Ricado Martinelli --No friends.
In the Smithsonian's National Portrait Gallery in Washington, DC, there is a work by renowned American artist Nelson Shanks (RIP). This is a portrait of Bill Clinton in the Oval Office of the White House. Shanks confessed that there is a subtle detail that does not quite fit in his work. It is a shadow on the chimney that, as a bird flies, goes unnoticed, but it is loaded with brutal symbolism.
The shadow is a projection of the blue dress – the one that had Clinton's semen – that the intern Mónica Lewinsky kept as a souvenir of one of her 10 sexual encounters and that became convincing proof that Clinton lied about her relationship with the intern, which nearly cost him his job.
If instead of brushstrokes I were to use words to replicate Shanks's metaphor about Lewinsky's blue dress, they would surely be pages and pages stained with black ink, because to see the face –the real one– of former President Ricardo Martinelli, one would have to look for it –literally– in the midst of total darkness. There is so much shadow on it that Shanks would have had to look for another resource or, simply, his plastic expression would have to have been ruthlessly simple: a painting without colors or light, like those of Malevitch, that under layers of black paint from his famous works of the same hue, it is presumed that more colors were hidden.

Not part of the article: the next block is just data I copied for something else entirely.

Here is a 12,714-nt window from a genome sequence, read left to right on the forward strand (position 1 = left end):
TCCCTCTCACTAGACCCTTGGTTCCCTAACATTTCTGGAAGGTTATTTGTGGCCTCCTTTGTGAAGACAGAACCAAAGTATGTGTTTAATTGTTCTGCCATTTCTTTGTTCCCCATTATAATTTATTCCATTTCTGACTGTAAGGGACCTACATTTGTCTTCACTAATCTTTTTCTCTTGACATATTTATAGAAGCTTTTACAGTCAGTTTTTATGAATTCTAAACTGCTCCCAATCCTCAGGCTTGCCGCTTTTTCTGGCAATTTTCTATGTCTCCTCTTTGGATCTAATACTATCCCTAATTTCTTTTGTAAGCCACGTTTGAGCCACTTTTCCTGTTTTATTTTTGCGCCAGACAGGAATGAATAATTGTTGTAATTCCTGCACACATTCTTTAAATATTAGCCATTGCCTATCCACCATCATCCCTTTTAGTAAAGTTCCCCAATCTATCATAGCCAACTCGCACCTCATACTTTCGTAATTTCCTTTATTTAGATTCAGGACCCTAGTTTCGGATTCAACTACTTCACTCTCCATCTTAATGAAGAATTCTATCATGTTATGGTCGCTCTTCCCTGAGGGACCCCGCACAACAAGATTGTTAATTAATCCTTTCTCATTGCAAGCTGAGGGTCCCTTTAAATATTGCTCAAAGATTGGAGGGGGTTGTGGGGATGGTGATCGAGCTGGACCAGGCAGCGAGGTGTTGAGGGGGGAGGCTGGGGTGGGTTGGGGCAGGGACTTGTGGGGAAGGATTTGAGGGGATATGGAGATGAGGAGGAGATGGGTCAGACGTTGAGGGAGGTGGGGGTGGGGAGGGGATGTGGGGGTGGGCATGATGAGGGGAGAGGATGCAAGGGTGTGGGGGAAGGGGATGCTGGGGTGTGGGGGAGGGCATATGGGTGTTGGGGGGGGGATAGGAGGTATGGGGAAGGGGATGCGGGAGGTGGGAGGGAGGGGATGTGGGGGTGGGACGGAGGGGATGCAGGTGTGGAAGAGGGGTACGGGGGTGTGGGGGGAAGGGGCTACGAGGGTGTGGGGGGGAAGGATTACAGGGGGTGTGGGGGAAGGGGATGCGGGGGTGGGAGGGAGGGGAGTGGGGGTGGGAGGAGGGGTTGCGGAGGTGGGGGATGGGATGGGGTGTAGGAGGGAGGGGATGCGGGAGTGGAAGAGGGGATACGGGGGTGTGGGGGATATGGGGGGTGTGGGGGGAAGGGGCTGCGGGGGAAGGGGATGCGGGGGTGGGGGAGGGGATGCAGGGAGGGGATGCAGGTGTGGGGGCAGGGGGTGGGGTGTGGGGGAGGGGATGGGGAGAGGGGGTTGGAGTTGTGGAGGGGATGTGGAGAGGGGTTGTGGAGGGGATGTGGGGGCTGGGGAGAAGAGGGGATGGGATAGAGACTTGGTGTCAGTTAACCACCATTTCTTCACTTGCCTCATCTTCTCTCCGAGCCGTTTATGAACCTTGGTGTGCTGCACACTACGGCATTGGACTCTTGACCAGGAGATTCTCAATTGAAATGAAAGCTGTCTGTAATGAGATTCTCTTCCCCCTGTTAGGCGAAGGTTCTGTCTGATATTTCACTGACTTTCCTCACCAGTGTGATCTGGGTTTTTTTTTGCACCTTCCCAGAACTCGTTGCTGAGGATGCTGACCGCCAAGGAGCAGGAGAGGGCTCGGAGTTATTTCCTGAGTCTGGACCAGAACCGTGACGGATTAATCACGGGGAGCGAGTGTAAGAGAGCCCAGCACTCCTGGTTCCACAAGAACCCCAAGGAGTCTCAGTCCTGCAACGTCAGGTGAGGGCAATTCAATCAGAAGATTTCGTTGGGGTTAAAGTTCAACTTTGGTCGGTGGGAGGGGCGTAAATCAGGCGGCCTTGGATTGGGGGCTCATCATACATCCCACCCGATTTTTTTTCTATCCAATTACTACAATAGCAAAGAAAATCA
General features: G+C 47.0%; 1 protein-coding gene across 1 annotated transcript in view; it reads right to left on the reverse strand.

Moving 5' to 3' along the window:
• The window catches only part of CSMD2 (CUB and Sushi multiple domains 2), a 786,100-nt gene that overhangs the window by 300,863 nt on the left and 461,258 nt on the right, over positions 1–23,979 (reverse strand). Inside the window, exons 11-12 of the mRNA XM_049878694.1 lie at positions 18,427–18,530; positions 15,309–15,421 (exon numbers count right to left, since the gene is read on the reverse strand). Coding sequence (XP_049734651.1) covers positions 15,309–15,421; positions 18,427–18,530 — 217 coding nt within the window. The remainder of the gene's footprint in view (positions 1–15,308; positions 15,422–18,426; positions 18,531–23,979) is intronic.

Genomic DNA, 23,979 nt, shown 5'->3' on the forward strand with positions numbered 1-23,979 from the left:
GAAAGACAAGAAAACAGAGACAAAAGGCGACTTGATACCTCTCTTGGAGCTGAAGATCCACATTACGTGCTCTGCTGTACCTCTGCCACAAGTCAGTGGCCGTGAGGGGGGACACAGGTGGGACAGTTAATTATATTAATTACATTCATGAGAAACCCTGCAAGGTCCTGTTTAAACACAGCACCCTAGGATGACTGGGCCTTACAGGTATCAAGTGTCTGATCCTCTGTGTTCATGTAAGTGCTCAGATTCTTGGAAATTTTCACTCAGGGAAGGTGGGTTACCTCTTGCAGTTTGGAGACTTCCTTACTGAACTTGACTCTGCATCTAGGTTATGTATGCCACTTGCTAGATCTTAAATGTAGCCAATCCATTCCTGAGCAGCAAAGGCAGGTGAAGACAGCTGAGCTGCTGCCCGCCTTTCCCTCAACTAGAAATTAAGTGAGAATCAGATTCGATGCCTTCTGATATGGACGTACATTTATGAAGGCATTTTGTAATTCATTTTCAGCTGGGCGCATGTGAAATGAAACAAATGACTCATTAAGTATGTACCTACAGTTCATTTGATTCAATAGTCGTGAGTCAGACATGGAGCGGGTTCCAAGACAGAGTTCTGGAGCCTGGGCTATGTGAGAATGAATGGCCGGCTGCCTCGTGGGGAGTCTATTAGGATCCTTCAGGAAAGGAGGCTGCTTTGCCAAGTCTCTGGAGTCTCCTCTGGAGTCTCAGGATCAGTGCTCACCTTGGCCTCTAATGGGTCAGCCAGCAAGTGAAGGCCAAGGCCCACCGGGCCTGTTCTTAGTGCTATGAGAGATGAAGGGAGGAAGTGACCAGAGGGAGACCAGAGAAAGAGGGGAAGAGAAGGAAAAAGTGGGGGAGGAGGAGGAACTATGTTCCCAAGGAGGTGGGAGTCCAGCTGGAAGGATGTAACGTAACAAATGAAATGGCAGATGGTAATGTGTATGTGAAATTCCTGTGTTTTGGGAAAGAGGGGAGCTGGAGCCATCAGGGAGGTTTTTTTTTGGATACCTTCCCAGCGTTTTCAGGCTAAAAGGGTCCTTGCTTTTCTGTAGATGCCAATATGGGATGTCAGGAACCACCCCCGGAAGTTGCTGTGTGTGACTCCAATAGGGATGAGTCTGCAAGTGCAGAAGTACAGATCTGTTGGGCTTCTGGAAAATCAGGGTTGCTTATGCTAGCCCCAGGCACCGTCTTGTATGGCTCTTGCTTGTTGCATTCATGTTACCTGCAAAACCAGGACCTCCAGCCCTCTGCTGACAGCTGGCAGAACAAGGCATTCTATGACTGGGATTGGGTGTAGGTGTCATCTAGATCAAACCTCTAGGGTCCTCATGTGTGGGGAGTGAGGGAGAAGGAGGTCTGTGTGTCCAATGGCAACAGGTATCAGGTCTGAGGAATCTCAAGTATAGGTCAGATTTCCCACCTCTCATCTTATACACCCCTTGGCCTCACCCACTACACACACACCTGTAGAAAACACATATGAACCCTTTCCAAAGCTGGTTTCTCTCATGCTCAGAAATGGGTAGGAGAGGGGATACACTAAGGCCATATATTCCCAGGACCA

In Martinelli's gloomy environment there are only insignificant changes in the tonality of his shadows because there is no light, not even shadows. His circumstances will undoubtedly end in a vantablack, because his obscurantism is escalating. In 13 years, those shadows have danced around him: local and international scandals; statements of hate and prejudice; false promises; extradition, trials, and rulings; the confessions of his children: as father and president, and their respective sentences in the United States; Odebrecht's dirty money; wiretapping and espionage; the growing failures of him.
All this has led him to live alone –although he is surrounded by people– and to distrust everyone, without exception. And he has good reason to do so since he has no friends. Perhaps partners and cronies... Oh, and employees, whose loyalty is measured in dollars, in some cases, and in fear, in many others.
Martinelli and his henchmen say that those who criticize him do so out of hatred. I don't think it's always like that. In my case, I see a sick person, eaten away by his own rottenness; I see a zombie leading other zombies like puppets, and I see a King Midas with the objectionable virtue of turning iron into rust.
So neither hate nor hate. What Martinelli generates is pity and fear for others convenience. The zombies and puppets must have feelings for him, but I doubt it's a good thing because of neither his children. In any case, it is not a good thing that he inspires, not even for Shanks to paint in a painting with no shadows.
Rolando Rodriguez B. La Prensa.